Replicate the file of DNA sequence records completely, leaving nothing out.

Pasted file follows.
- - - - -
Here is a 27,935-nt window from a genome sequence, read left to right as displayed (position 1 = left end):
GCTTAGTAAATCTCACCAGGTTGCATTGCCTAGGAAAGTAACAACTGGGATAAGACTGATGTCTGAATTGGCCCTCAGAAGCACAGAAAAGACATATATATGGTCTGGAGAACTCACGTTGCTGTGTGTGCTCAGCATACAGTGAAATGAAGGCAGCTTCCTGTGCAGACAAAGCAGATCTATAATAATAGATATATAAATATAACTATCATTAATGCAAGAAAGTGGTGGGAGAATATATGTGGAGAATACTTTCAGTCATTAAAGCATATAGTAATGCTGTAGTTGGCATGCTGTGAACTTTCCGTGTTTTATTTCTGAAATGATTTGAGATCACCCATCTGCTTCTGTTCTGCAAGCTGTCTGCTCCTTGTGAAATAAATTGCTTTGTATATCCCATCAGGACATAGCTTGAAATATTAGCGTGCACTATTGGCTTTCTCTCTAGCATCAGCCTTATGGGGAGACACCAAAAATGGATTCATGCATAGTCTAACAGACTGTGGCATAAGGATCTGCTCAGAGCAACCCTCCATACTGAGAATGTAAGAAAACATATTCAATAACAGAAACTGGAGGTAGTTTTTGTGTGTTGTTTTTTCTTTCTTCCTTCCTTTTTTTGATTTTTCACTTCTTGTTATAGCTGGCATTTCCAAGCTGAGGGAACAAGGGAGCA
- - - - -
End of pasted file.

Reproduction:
Here is a 27,935-nt window from a genome sequence, read left to right as displayed (position 1 = left end):
GCTTAGTAAATCTCACCAGGTTGCATTGCCTAGGAAAGTAACAACTGGGATAAGACTGATGTCTGAATTGGCCCTCAGAAGCACAGAAAAGACATATATATGGTCTGGAGAACTCACGTTGCTGTGTGTGCTCAGCATACAGTGAAATGAAGGCAGCTTCCTGTGCAGACAAAGCAGATCTATAATAATAGATATATAAATATAACTATCATTAATGCAAGAAAGTGGTGGGAGAATATATGTGGAGAATACTTTCAGTCATTAAAGCATATAGTAATGCTGTAGTTGGCATGCTGTGAACTTTCCGTGTTTTATTTCTGAAATGATTTGAGATCACCCATCTGCTTCTGTTCTGCAAGCTGTCTGCTCCTTGTGAAATAAATTGCTTTGTATATCCCATCAGGACATAGCTTGAAATATTAGCGTGCACTATTGGCTTTCTCTCTAGCATCAGCCTTATGGGGAGACACCAAAAATGGATTCATGCATAGTCTAACAGACTGTGGCATAAGGATCTGCTCAGAGCAACCCTCCATACTGAGAATGTAAGAAAACATATTCAATAACAGAAACTGGAGGTAGTTTTTGTGTGTTGTTTTTTCTTTCTTCCTTCCTTTTTTTGATTTTTCACTTCTTGTTATAGCTGGCATTTCCAAGCTGAGGGAACAAGGGAGCA